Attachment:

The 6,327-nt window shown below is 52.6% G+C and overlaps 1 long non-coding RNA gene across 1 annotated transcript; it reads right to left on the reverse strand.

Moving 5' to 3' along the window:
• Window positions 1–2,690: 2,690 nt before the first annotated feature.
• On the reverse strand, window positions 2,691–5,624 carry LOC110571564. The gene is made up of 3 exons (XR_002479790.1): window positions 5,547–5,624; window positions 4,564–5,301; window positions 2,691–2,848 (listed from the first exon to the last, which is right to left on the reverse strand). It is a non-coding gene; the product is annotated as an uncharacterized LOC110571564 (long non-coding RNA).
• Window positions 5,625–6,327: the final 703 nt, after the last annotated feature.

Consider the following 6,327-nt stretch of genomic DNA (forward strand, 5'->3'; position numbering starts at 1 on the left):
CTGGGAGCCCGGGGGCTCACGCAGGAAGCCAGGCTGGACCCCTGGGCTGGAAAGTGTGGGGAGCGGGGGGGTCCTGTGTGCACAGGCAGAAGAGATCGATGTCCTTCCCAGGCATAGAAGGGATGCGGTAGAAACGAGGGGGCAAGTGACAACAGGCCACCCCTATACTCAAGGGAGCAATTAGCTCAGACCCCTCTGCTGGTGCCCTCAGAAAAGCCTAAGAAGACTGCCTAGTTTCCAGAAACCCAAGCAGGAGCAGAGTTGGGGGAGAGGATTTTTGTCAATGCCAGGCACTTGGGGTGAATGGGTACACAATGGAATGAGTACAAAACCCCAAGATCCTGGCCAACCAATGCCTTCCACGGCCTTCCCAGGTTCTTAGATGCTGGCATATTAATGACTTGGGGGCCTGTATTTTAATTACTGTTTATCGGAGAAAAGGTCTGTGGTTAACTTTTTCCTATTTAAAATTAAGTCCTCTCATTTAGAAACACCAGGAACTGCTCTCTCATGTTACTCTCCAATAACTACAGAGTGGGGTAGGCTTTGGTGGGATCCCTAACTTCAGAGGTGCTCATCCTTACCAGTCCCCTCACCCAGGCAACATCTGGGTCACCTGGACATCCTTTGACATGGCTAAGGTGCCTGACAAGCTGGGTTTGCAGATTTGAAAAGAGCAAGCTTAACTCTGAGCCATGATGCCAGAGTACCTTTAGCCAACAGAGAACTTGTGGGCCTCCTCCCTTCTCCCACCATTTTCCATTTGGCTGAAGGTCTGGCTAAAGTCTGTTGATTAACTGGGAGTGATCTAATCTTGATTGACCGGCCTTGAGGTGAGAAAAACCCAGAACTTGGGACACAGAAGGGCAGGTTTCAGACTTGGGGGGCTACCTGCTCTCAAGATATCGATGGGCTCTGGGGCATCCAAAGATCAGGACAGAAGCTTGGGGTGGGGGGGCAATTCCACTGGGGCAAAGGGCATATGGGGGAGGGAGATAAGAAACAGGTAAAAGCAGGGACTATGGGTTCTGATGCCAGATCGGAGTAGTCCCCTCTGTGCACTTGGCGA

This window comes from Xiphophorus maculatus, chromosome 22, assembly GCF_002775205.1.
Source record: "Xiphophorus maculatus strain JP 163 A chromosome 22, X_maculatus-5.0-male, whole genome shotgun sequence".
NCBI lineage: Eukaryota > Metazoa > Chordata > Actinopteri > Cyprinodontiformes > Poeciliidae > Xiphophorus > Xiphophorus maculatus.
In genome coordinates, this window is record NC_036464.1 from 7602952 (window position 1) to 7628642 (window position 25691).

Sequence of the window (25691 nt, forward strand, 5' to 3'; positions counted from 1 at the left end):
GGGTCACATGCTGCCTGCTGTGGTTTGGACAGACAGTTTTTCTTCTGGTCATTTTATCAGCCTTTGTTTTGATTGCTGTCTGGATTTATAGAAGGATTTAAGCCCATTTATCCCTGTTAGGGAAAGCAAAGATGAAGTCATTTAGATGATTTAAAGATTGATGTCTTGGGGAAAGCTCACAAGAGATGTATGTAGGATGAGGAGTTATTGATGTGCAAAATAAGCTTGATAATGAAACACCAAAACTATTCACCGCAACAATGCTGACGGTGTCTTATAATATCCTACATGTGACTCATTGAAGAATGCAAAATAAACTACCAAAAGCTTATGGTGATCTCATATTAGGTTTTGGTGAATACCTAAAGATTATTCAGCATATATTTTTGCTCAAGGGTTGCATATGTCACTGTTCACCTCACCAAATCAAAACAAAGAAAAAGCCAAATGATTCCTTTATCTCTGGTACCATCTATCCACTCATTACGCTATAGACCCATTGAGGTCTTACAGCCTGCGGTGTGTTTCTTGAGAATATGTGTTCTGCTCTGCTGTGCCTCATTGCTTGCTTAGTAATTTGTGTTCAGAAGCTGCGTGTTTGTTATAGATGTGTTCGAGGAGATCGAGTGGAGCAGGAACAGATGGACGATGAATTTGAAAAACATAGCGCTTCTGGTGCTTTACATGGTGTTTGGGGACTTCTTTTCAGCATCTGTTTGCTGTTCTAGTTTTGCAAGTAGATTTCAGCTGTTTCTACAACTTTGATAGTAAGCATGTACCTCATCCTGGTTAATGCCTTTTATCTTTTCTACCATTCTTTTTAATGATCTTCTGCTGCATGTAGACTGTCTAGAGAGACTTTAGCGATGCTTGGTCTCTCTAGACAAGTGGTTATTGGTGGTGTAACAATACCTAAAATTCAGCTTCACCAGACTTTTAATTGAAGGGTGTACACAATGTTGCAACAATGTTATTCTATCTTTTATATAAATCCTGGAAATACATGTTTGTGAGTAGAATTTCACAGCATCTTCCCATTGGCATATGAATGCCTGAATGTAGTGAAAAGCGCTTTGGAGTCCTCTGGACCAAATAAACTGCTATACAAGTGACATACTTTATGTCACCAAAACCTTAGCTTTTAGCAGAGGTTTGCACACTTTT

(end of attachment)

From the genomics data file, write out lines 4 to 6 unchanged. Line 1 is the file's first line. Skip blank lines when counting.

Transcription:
• On the reverse strand, window positions 2,691–5,624 carry LOC110571564. The gene is made up of 3 exons (XR_002479790.1): window positions 5,547–5,624; window positions 4,564–5,301; window positions 2,691–2,848 (listed from the first exon to the last, which is right to left on the reverse strand). It is a non-coding gene; the product is annotated as an uncharacterized LOC110571564 (long non-coding RNA).
• Window positions 5,625–6,327: the final 703 nt, after the last annotated feature.

Consider the following 6,327-nt stretch of genomic DNA (forward strand, 5'->3'; position numbering starts at 1 on the left):